The internalized transphobia subscale consists of eight items, e.g., “I resent my gender identity or expression.” Scores could range from 0 to 32 with higher scores indicating more internalized transnegativity. Internal reliability was good at α = .90 (Testa et al. 2015) and .91 for the current sample.

The gender non-affirmation subscale consists of six items, e.g., “I have difficulty being perceived as my gender.” Scores could range from 0 to 24 with higher scores indicating more non-affirmation. Internal reliability was good at α = .93 (Testa et al. 2015) and .92 for the current sample.

The negative expectations subscale consists of nine items, e.g., “If I express my gender identity/history, others wouldn’t accept me.” Scores could range from 0 to 36 with higher scores indicating more negative expectations. Internal reliability was good at α = .89 (Testa et al. 2015) and .88 for the current sample.

The nondisclosure subscale consists of five items, e.g., “Because I don’t want others to know my gender identity/history, I modify my way of speaking.” Scores could range from 0 to 20 with higher scores indicating more nondisclosure. Internal reliability was good at α = .80 (Testa et al. 2015) and .88 for the current sample.

Family support

We used the six-item Family of Origin subscale from the Daily Heterosexist Experiences Questionnaire (Balsam, Beadnell, and Molina 2013) to assess family support, e.g., “Being rejected by your father for being transgender.” Participants indicated how distressed or bothered they were on a 6-point scale of severity ranging from 0 (did not happen to me) to 5 (ot happened, and it bothered me extremely). Scores were reversed such that higher scores indicated more family support and could range from 0 to 30. Internal reliability was good at α = .79 (Balsam, Beadnell, and Molina 2013) and .75 for the current sample.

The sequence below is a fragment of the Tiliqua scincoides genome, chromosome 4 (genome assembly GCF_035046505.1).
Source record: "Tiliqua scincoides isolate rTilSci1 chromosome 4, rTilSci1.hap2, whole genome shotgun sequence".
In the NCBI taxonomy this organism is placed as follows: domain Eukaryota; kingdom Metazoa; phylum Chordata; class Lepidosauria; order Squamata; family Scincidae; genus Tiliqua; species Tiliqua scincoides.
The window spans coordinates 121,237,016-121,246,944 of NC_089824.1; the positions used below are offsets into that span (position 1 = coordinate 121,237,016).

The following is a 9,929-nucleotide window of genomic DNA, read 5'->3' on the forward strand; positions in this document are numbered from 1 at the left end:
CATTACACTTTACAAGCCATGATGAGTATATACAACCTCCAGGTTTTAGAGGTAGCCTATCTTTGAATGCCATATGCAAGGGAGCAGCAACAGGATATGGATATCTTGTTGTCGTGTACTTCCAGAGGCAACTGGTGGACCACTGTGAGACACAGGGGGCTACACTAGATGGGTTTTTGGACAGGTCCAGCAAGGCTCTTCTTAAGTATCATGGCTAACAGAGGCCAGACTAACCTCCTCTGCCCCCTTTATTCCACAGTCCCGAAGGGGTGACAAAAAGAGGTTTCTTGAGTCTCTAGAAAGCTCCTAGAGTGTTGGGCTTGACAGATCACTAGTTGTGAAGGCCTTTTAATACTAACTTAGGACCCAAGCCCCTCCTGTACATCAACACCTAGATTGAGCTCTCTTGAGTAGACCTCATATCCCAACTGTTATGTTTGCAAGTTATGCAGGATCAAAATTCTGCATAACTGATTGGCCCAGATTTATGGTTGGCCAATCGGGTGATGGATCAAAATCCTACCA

Intimate partner relationship

Satisfaction with one’s intimate partner relationship was assessed with the five-item Intimacy subscale from the Transgender Positive Identity measure (Riggle and Mohr 2015). The LGBT acronym in the original items was replaced with gender identity, e.g., “My gender identity allows me to be closer to my intimate partner.” Responses were scored from 1 (strongly disagree) to 7 (strongly agree) and could range from 5 to 35. Higher scores indicated a more positive view of their intimate partner relationship. Internal reliability was good at α = .92 (Riggle and Mohr 2015) and .92 for the current sample.

Satisfaction with life scale

Deiner et al.’s (1985) five-item scale was used to measure participants’ satisfaction with their life, e.g., “I am satisfied with life.” This scale was scored from 1 (strongly disagree) to 7 (strongly agree) and could range from 5 to 35, with higher scores indicating greater life satisfaction. Internal reliability was good at α = .87 (Diener et al. 1985) and .89 for the current sample.

Generalized Anxiety Disorder-7 (GAD-7)

Spitzer et al.’s (2006) seven-item measure was used to assess anxiety levels over the last two weeks, e.g., “Trouble relaxing.” Responses were on a 4-point scale ranging from 0 (not at all) to 3 (nearly every day) and could range from 0 to 21 with higher scores indicating more anxiety. Internal reliability was good at α = .87 (Spitzer et al. 2006) and .92 for the current study.

Patient Health Questionnaire-9 (PHQ-9)